Welcome to the Distress Signals Blogging Bonanza! What’s that, you’re wondering? Well, you can either go and read this post or read the next sentence. In a nutshell: Distress Signals was out in paperback in the UK and Ireland on January 5 and hits the U.S.A. on February 2 (two weeks from today!), and every day in between I’m going to blog as per the schedule at the bottom of this post. Thursday is for replaying an old post and today I’m replaying this update on Goodreads giveaways from almost exactly a year ago – it was first published on 15 January 2016. But – surprise! – I’ve added a new ranty bit for January 2017.
Back in August 2014, I blogged about Goodreads giveaways and what I thought was best practice for authors interested in using them as a means of promoting their books [Goodreads Giveaways: Don’t Do…
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You have finally finished your book. After all the long hours of back numbing writing and research, your baby has finally arrived. You have been dreaming about the success of this book before it was actually written. You can see yourself selling a million copies and countless of agents are just trying to find creative ways to talk to you about representation and movie deals. Let’s just take a breath for a second, after months or maybe years of self-doubt and discipline you are finally finished with your book. For the modern author, the work has just begun. There used to be a time when all a writer had to do was concentrate on writing good material their book got published, they sat and enjoyed the fruits of their labor. That reality quickly became a fantasy after the birth of social media, writers are expected to be more involved with…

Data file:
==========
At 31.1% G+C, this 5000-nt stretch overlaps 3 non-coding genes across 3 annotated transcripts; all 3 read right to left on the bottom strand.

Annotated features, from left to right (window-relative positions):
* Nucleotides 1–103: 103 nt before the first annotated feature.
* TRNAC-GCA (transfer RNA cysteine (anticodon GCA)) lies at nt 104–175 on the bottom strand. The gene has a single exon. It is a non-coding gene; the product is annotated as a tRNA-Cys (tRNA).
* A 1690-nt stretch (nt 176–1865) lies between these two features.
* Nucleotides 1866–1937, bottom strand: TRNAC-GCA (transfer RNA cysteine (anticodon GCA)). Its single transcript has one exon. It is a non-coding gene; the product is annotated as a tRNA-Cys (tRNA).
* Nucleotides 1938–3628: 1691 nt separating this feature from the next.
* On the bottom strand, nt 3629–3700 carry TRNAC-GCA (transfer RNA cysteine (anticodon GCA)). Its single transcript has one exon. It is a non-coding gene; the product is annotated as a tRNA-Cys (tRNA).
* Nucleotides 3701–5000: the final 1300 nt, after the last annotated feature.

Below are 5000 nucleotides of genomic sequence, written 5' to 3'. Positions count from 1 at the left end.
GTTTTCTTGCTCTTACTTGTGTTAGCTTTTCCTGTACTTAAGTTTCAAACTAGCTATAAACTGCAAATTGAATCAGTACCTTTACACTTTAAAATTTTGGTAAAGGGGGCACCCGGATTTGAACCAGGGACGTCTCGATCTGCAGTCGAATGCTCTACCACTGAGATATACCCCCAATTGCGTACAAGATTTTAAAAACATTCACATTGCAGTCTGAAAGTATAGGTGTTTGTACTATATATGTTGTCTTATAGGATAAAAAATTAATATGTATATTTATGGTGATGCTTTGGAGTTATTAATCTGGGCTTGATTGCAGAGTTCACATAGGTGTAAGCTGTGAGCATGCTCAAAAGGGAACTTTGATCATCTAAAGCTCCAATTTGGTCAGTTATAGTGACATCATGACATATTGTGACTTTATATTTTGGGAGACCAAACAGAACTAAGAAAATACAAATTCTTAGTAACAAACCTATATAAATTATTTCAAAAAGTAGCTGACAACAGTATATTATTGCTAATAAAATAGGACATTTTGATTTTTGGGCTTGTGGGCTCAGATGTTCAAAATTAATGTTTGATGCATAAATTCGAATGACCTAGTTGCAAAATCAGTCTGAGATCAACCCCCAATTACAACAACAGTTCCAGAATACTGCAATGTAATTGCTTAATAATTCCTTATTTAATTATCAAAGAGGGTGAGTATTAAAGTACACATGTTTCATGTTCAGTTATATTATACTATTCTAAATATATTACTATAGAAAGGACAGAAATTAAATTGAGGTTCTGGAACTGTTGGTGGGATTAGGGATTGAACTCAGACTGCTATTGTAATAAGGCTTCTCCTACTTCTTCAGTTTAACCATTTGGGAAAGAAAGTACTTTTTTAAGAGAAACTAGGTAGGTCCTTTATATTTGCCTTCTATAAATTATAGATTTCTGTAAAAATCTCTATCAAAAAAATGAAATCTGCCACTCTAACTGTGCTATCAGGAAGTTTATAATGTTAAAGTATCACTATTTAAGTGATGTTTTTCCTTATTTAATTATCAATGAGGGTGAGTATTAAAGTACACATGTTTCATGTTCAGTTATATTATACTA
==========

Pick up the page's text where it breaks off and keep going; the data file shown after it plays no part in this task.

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If you want to sell books, go where readers congregate. And that place is Goodreads. Goodreads is the world’s largest site for readers and book recommendations. Eighteen million readers and authors have registered with the site since it began in 2007. An estimated 570 million books with 24 million reviews are on the site. With numbers like those, no author should be neglecting to connect and be on Goodreads.
The people on Goodreads tend to be serious readers. These are not the people interested in collecting free ebook downloads. These are readers, book buyers, reviewers and bloggers. These are readers who want to buy, talk about and review your book.
If you aren’t already a member, your first order of business is to sign up for a free account. It is as simple as entering your name and email address and creating a password. Once you are…
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